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'Construction is still going strong,' Otis CEO says

Otis Worldwide Corp. Chair & CEO Judy Marks joins Yahoo Finance Live to discuss company earnings, supply chain constraints, the ability to drive productivity, the probability of a recession, and the outlook for growth.

Video Transcript


- Shares of Otis Worldwide are getting a slight boost today after reporting mixed second-quarter earnings. The elevator maker cited COVID lockdowns in China, high commodity prices, and the strengthening of the US dollar as key headwinds in the second quarter. Joining us now discuss is Otis Worldwide chair and CEO Judy Marks.

Judy, always great to get some time with you. So compared to three months ago, how has the business changed? And how are you thinking about the back half of the year?

JUDY MARKS: Hey, Brian. The business-- great to be with you. The business is going strong, solid second-quarter results. We grew organic sales about 40 basis points, margin expansion of 20 bips, and grew earnings per share at about 12%. And that came off some weakness in China, but strength across the globe that really countered for this.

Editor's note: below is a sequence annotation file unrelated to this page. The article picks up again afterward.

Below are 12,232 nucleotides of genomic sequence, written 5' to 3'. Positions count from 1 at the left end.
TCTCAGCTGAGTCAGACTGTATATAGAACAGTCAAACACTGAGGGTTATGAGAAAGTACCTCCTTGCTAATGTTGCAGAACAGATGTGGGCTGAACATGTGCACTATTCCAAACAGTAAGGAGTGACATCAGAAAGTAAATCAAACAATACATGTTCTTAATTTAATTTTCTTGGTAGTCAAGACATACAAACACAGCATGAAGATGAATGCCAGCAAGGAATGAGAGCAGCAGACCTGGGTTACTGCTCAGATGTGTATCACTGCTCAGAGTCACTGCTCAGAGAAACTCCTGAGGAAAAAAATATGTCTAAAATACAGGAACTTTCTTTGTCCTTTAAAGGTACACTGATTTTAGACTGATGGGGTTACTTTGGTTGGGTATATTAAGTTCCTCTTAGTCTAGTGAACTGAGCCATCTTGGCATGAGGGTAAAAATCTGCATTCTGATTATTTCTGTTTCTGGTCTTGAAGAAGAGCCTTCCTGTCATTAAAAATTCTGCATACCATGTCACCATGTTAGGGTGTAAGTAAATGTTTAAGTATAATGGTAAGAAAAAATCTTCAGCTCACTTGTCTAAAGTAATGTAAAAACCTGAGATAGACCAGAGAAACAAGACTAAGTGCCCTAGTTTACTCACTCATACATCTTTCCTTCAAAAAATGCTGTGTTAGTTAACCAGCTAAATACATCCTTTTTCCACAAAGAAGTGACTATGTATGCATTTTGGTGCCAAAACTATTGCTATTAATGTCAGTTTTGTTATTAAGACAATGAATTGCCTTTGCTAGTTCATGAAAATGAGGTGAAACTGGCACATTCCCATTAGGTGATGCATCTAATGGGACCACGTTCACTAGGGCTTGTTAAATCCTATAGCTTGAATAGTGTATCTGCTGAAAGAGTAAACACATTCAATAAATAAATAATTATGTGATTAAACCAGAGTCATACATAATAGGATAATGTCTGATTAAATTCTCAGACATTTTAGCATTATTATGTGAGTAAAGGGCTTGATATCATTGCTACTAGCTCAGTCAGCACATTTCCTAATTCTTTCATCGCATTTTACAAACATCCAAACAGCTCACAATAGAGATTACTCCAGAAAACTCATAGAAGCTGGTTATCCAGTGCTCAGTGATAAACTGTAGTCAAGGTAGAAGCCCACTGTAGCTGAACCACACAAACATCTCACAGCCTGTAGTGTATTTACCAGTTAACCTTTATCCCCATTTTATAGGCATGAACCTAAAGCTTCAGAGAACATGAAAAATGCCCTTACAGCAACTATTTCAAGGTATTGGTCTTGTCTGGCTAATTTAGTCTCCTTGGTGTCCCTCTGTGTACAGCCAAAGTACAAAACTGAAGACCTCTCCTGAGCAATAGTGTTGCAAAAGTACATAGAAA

Our service business was super resilient, including in China. And our service business contributed $39 million at constant currency to our bottom line. So we've got the resilience.

And then as we look to the new equipment side, record orders for Otis this quarter. We were up 16 and 1/2% in our bookings of orders, including 57% in the Americas. So construction still going strong. And our service, resiliency, and just really keeping buildings and people moving continues to pay off.

- In a normal supply chain period, how long would it typically take to work through some of those orders that you were mentioning and the backlog particularly versus now, where you do have to monitor this broader supply chain crisis that every company has tried to account for in one way or the other?

JUDY MARKS: Yeah, Brad, we are a longer-cycle industry, especially for an industrial. From the time we get to the order typically until the elevator's installed and tested really could range, depending on the part of the world, six months on the quickest, 18 months on the longest cycle. So we have the ability, which you've seen in our results, not just this quarter, but in the past, to really drive productivity, material productivity in our factories, installation productivity in our field. And that's what's created our margins on our new equipment business, which do contribute to our bottom line.